It can sometimes be very hard to make sense of why we feel, think and behave in ways that can be self-defeating. However, it is generally accepted that emotional problems have their roots in childhood, particularly our childhood relationships with our family and later our peers. From these relationships we develop a sense of who we are and how we view others and hence behave towards them. If our emotional needs, such as for safety and validation, are not sufficiently met in these relationships we may be prone to developing psychological problems. This is not to say that later difficulties in our adult life, such as trauma and bereavements cannot have a profound impact on our emotional wellbeing, but how we cope with these difficulties often is rooted in our experiences in early life. Because we do not understand our emotional problems we often engage in a process of self-blame, which adds a further layer of emotional pain. Understanding our emotional pain in the context of our life history can be a first step in coming to a compassionate understanding and acceptance of ourselves and easing the emotional distress that self-criticism evokes.
The above explanation is a simplified account of the basic orientation I take to understanding the development of psychological problems. I view the quality of the counselling relationship - the importance of trust, safety and acceptance- as vital to understanding and resolving the difficulties that you bring to counselling.
I work from an integrative perspective. I integrate a psychodynamic perspective, with elements of compassion focused therapy. A psychodynamic perspective emphasises the role of our early relationships, experiences and unconscious thoughts, feelings and motivation on present day problems. One of the main reasons that it can difficult to understand our emotional problems is because we are not aware of some of our thoughts and feelings- that is they are unconscious. Developing an awareness of our unconscious thoughts and feelings can be an important part of therapy as we can then learn how to respond to situations in a helpful way rather than just react.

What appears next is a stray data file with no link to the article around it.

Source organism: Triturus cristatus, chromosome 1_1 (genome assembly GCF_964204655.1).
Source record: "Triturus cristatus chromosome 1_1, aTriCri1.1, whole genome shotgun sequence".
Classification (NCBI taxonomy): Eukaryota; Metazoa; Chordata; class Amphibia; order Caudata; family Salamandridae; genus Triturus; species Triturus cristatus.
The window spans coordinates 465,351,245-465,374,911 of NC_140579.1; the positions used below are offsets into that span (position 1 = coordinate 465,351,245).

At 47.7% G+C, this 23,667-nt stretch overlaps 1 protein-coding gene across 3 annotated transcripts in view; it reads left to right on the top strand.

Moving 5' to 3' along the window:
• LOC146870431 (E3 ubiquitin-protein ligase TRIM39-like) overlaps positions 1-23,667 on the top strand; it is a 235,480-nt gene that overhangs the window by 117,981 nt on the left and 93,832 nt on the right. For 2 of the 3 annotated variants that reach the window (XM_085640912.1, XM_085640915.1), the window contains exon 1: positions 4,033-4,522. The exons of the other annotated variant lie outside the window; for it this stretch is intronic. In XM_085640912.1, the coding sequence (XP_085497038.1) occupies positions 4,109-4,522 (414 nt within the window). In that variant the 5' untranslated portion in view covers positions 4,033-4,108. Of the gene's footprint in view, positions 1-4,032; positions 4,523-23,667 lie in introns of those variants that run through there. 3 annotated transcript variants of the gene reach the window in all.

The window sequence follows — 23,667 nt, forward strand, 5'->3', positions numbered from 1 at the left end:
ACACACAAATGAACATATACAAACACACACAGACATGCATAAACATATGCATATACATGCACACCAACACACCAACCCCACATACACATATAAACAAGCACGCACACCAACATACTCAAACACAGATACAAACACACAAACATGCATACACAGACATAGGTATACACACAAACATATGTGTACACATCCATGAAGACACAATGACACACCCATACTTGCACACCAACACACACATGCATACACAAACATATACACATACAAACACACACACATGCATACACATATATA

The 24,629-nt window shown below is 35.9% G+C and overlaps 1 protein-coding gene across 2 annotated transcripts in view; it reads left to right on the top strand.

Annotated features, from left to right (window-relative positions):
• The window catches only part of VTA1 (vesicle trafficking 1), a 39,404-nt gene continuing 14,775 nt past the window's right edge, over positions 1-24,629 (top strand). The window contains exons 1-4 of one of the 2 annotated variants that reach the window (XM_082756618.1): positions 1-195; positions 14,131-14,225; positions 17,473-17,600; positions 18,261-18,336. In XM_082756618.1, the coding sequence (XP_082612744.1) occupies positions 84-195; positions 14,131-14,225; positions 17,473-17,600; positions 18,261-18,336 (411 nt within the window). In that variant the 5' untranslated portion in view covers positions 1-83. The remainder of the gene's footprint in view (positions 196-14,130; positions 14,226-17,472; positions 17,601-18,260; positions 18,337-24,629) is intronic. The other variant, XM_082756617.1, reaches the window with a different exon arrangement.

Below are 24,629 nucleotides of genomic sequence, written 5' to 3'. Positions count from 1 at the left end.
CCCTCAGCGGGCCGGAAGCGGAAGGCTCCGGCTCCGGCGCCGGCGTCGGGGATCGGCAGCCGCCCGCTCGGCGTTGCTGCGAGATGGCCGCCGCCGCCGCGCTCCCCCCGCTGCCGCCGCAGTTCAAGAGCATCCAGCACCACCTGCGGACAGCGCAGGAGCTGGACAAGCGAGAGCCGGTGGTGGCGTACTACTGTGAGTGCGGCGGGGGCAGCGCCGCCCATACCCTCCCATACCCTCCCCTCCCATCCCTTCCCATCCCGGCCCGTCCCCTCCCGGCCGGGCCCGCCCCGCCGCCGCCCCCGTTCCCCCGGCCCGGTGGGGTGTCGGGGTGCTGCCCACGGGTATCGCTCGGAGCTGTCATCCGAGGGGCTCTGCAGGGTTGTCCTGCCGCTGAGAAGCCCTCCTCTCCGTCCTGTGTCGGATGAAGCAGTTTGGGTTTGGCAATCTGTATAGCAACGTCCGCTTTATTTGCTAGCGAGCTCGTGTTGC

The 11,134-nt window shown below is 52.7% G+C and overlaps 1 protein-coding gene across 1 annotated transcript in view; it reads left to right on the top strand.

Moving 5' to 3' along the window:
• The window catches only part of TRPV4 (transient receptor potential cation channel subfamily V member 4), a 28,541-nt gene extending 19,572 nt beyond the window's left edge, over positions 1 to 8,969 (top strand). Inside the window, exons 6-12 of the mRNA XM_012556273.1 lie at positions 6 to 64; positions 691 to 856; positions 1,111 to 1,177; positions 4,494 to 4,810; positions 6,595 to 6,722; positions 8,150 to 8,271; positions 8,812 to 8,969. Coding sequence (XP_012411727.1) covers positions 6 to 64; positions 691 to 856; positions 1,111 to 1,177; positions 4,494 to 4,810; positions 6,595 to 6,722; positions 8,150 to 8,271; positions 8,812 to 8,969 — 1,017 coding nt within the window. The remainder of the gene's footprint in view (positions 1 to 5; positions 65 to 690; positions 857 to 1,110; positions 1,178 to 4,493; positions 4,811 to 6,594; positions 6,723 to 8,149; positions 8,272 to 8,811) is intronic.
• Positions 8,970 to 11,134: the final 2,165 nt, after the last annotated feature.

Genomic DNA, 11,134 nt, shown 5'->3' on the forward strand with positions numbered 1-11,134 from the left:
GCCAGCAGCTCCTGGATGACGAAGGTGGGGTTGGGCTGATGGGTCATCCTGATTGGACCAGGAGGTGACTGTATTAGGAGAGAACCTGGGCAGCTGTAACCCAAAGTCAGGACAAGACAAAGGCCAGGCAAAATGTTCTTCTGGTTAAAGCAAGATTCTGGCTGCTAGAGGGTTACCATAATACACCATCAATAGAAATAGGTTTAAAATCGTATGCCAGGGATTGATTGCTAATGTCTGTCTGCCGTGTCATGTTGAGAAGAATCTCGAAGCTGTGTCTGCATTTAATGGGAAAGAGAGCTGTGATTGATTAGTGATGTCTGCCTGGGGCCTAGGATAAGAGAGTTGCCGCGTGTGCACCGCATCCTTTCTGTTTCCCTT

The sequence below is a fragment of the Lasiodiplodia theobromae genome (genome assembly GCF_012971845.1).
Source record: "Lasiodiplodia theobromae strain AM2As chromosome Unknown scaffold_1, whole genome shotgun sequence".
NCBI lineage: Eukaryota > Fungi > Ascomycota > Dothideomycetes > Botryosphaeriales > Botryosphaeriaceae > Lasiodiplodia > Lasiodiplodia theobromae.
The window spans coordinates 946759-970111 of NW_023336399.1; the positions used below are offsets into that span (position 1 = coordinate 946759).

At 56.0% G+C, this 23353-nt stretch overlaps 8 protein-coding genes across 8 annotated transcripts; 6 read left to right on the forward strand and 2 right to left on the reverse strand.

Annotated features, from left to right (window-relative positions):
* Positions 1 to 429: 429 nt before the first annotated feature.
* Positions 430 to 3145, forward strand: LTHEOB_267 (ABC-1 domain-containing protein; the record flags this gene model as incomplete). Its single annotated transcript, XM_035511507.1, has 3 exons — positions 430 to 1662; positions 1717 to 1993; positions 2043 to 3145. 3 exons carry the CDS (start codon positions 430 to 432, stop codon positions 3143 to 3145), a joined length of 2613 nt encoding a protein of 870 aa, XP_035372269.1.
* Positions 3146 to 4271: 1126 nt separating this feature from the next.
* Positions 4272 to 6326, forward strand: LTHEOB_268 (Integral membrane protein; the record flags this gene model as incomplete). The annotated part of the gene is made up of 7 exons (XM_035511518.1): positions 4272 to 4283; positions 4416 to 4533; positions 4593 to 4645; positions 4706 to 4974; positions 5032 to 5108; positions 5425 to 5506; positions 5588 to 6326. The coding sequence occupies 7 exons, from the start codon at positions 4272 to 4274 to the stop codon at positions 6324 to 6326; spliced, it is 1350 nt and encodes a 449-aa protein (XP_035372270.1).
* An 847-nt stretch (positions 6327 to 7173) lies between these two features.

One of the main features of compassion focused therapy (CFT) focuses on developing a compassionate orientation to ourselves rather than one of self-criticism, which can often be a strong feature in emotional problems. Learning to support yourself through self- compassion can be an important step to restoring emotional wellbeing.
Of course the specific approach that we will take to addressing your difficulties will be based on the problems that you present with, your goals and whether the therapy is of short or long term duration. These are issues that we can discuss at your first appointment.